Wednesday, July 28, 2004

Bleacher bum


Watching Eckersley being inducted into the Hall last weekend, then reading the LFR(http://lunaticfringereport.blogspot.com/) got me thinking.

I consider myself a baseball fan. Not a fan of stats, I don't know any. Not a fan of players, although I have some favorites, and, even though I have always enjoyed the A's, I don't even think of myself as an “A's fan"- I just love the feel.

I love the feel of baseball. The excitement you feel walking into the stadium- the glare of the sun or the bright lights- the color of the grass (and it must be grass) looking so thick and rich.

The smells and sounds of the game.

But most of all, I love the bleachers. I am convinced that, aside from a bar to lean against, wood was invented for bleachers.

As a kid, I was a bleacher rat. My dad would get free tickets to the Coliseum from work, but usually only 2, or sometimes 4 reserved seats- not enough for a family of 7, not counting the always present 3 or 4 neighbor kids who tagged along.

But that didn’t bother dad- he would pile a dozen or so of us into the battleship of a station wagon that we had and we would head up the freeway between Hayward and Oakland.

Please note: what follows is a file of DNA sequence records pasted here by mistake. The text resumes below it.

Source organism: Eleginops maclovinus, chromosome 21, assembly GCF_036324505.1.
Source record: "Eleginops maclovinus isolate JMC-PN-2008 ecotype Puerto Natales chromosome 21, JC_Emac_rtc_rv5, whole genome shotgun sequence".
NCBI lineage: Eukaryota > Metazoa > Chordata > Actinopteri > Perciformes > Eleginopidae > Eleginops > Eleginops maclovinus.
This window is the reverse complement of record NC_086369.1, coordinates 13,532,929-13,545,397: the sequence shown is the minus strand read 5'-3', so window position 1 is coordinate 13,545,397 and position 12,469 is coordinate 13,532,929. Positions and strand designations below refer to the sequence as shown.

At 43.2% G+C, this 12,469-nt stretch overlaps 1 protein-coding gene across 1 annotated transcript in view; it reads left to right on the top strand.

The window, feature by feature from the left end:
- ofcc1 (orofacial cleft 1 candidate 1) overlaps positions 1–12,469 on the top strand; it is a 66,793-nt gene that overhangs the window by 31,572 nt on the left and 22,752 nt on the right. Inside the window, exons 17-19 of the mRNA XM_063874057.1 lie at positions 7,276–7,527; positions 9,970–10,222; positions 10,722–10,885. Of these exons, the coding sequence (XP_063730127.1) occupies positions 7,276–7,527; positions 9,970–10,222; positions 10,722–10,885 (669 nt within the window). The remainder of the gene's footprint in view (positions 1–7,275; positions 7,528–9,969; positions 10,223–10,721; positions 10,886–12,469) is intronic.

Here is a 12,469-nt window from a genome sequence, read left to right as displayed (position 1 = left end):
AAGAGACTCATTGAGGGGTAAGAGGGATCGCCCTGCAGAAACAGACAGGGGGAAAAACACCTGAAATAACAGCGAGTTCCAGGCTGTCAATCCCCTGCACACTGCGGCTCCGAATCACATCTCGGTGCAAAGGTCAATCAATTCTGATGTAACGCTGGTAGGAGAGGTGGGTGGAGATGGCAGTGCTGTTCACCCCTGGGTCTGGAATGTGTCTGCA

When we got there, we would all march up to the bleacher gate, dad holding the few freebie tickets out to the ticket taker, and, looking over to our sad, pitiful faces, plead “help a guy out?” He would then proceed to trade the few reserved tickets for us to all sit in the bleachers.

The ticket takers would always make a fuss about silly rules and regulations, but I always got the feeling that they enjoyed letting us in as much as we enjoyed them doing so.

We were never turned down. Not once.

Once in side it was perfect- sun, green grass, and, years before Crazy George arrived on the scene, there was my dad pounding away on a leather covered wooden drum so loud we would all laugh and pretend it was embarrassing us- until he stopped-then we would beg him to do it again.

Sitting in the bleachers back then was as close as you could get to the field. The home run fence was the first row. We would get there early and catch batting practice homers and, once or twice, get a real game homer ball.

Heckling the opposing outfielders loud enough to get a reaction- at various times we were ignored, cussed at, or flipped off- what more can you ask for? They knew you were there.

The best was getting a wave or nod, or even better, a ball tossed at you from Reggie or Billy North, or later, the best outfield ever of Henderson, Armas & Murphy.

Baseball was, and always will be, about sitting on a wooden bench with you dad.

1 Comments:

Blogger wonderbread74 said...

Nothing like baseball to get two buddies to start weeping. This was before the A's started losing playoff games in the first round EVERY year!

7/28/2004 11:08 PM  

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